plasterboard fixings

All, I am currently decorating my new flat and would like to mount things (shelves etc) on the plasterboard. I have bought some plasterboard plugs from screwfix (quote 58219) but these dont appear to have a long enough 'neck' to reach through to the other side before they split out into the arrow head. The walls appear to be about and inch thick.
During the 'cleanup', I have taken out some screws that were mounted using standard brown rawl plugs - would these be a strong enough fixing for things like book shelves or should I try and hunt out plasterboard plugs with longer 'necks' ??
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You mean you have some of these ?:
http://www.crown-cctv.co.uk/shop/network/en-gb/dept_84.html
Which fix through the plasterboard just by turning them with a screw driver.
Or is it that you want to fix something directly on to the brick wall behind the plasterboard ?
If you want to hang anything heavy, or that is going to take heavy or fragile items, then you'd need to find the studs, the upright timbers, behind the plasterboard to get a secure enough fixing.
Plasterboard is to light to take any kind of weight like book shelves. The fixings above will eventually pull out of the wall if they are taking any real load.
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You can't mount shelves directly to plasterboard. You either need to connect to the brick wall behind, if there is one, or the vertical wooden beams, called studs. Also, you might not have plasterboard, if it is as thick as you say. It might be a lath and plaster wall. Is it an old flat?
Christian.
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When I was fitting the kitchen wall units I knew they were going to be taking some weight so I made sure at least 2 of the 4 were screwed directly to the wall beams; the rest of the mountings were the ones BigWallop mentions in his post, and I also screwed the cabinets together.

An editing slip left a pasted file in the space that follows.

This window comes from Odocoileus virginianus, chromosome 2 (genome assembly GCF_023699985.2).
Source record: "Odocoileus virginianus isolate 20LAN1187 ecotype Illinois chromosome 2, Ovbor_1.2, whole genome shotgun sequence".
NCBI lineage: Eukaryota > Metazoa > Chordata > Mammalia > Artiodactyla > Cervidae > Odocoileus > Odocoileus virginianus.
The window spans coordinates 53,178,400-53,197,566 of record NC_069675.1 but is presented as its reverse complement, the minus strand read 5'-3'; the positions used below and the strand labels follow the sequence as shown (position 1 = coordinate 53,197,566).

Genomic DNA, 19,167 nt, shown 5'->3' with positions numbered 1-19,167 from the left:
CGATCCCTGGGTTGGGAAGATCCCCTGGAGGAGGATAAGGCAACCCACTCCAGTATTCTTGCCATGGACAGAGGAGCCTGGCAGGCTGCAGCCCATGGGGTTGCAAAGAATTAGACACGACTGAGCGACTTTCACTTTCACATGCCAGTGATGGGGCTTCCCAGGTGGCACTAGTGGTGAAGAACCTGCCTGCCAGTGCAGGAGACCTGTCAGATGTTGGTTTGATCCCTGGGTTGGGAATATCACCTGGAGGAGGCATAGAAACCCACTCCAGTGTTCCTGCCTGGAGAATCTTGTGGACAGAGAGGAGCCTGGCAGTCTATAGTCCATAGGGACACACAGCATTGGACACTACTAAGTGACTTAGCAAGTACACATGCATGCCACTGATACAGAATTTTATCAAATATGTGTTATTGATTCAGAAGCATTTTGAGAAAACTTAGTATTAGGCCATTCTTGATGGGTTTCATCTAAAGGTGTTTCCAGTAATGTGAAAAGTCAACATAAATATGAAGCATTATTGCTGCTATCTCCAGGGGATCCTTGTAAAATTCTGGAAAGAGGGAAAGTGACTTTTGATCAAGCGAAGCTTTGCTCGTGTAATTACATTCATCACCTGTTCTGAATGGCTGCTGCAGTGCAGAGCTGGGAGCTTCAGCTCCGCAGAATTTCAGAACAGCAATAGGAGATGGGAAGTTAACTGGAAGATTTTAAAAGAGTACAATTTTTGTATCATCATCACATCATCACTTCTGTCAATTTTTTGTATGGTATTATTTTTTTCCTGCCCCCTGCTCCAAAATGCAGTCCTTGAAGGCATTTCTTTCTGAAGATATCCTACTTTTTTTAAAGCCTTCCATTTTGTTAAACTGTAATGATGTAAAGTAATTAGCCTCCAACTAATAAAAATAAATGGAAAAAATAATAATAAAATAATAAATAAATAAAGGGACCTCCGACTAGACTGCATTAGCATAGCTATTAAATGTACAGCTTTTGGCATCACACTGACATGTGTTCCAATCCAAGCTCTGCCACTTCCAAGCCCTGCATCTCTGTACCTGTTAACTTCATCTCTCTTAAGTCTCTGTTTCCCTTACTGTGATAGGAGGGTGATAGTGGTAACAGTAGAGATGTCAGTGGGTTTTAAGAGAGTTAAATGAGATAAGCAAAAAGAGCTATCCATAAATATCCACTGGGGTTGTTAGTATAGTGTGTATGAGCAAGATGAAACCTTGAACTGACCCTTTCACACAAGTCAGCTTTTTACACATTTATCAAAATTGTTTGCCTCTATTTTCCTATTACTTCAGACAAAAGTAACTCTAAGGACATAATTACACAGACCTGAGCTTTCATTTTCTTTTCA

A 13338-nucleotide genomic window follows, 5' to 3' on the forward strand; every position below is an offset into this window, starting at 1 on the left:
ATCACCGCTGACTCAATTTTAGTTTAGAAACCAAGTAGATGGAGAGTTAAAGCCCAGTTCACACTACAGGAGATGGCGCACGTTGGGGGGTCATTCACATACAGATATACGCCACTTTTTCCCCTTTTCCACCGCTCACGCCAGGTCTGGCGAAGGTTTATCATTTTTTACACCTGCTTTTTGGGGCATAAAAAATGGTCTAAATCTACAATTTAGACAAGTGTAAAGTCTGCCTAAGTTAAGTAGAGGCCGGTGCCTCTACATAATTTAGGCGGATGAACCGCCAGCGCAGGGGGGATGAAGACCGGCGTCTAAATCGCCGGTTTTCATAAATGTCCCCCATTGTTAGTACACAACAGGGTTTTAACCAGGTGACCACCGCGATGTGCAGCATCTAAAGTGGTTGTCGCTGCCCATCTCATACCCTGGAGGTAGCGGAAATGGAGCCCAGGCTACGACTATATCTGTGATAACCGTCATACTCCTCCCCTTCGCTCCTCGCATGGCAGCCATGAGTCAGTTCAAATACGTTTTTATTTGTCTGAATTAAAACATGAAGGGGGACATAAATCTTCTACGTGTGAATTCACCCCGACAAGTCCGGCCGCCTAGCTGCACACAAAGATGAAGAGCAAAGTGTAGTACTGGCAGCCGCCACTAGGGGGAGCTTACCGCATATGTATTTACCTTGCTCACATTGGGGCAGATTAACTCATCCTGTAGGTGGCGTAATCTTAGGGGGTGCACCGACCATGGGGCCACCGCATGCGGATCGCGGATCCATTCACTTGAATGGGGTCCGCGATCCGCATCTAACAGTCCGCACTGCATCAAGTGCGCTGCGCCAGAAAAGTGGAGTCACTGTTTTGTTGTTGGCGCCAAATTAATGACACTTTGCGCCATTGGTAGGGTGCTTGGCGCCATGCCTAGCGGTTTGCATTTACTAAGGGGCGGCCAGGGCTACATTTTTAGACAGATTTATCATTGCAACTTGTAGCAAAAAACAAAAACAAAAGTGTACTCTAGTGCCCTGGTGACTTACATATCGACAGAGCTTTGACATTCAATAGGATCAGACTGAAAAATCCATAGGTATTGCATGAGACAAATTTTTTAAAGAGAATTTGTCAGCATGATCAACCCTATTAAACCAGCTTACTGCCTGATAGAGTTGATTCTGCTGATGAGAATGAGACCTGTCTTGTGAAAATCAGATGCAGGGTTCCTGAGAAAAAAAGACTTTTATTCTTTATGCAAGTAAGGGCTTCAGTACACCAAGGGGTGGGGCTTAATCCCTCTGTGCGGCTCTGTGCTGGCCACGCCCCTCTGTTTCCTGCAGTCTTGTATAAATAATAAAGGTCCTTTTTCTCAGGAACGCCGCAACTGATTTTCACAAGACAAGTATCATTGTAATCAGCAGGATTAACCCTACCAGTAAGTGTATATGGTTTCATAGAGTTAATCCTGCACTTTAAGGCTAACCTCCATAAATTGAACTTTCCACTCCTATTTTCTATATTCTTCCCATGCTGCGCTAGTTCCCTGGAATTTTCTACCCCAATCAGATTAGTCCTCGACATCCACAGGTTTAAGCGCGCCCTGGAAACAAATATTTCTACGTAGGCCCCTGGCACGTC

I don't think plasterboard itself would be strong enough for a bookshelf, particularly if its only been nailed up instead of using drywall screws which is what I use, but then again I'm paranoid and always overdo things 'just to make sure' :)
The brown rawlplugs should only be used for pictures or light fittings etc.
cheers
witchy/binarydinosaurs
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light duty things - small shelves, CD racks, & the like - I've found the metal screw-in drivers (s-fix 11923) to be easy to position exactly and quick to use. I tend to drill a small (5mm dia) pilot first, more to see if there's a stud behind (if so, happy happy joy for strength, use a woodscrew direct into the wood instead) than to make the ReadiDriva go in more easily, though that's a handy side-effect. They also come out again easily leaving a reasonable hole for Polyfilling; though they'll often crack the skim coat just around the fixing as you apply that final tighten...
For heavier loads - yes, shelves full of paperbacks - I've been happy with the "hollow wall anchor" they sell - 18266, 12229, and 11143, depending on thickness of plasterboard and thickness of fitting. Just sometimes the should-be-captive nut at the back on these decides not to be captive, leaving you spinning the mounting screw uselessly instead of bending the legs of the fitting up against the back of the board; I've taken to doing a half-turn or so with the fitting not yet inserted to check for this. On a few occaisions it's still gone wrong, and I've had to partially unscrew then snap off the head of the fitting (it comes off easily, presumably deliberately) and pushed the half-bent body of the fitting back into the unknown depths of the cavity ;-) These fittings are quite nice at redecoration time, as the bolts screw out allowing you to take the shelf/cupboard/whatever off the wall, and then replace it with the same bolts into the same anchor - unlike gravity toggles, which fall into the cavity if you ever take the screw out.
For *really* heavy stuff - TV wall mounting bracket, say, or the long run of Spur uprights holding 4 room-length and 2 most-of-room-length shelves in the study-at-home where I'm sitting right now, which are full of papers & hardback books, I took the trouble to find the studs at their 60cm intervals and screwed straight in with bigass woodscrews almost-but-not-quite into the plasterboard forming the wall of the room next door ;-) I'm also lucky with the construction of this house, which though 'modern' timber-frame and PB-n-stud walls is a good Swedish-kit instance of same, where the builders seem to have used PB which is 12.5 or 15mm thick rather than the 9.5mm which is more common; so what works well in this thickness of PB may be a little dodgier in thinner - "standard" - stuff.
Stefek
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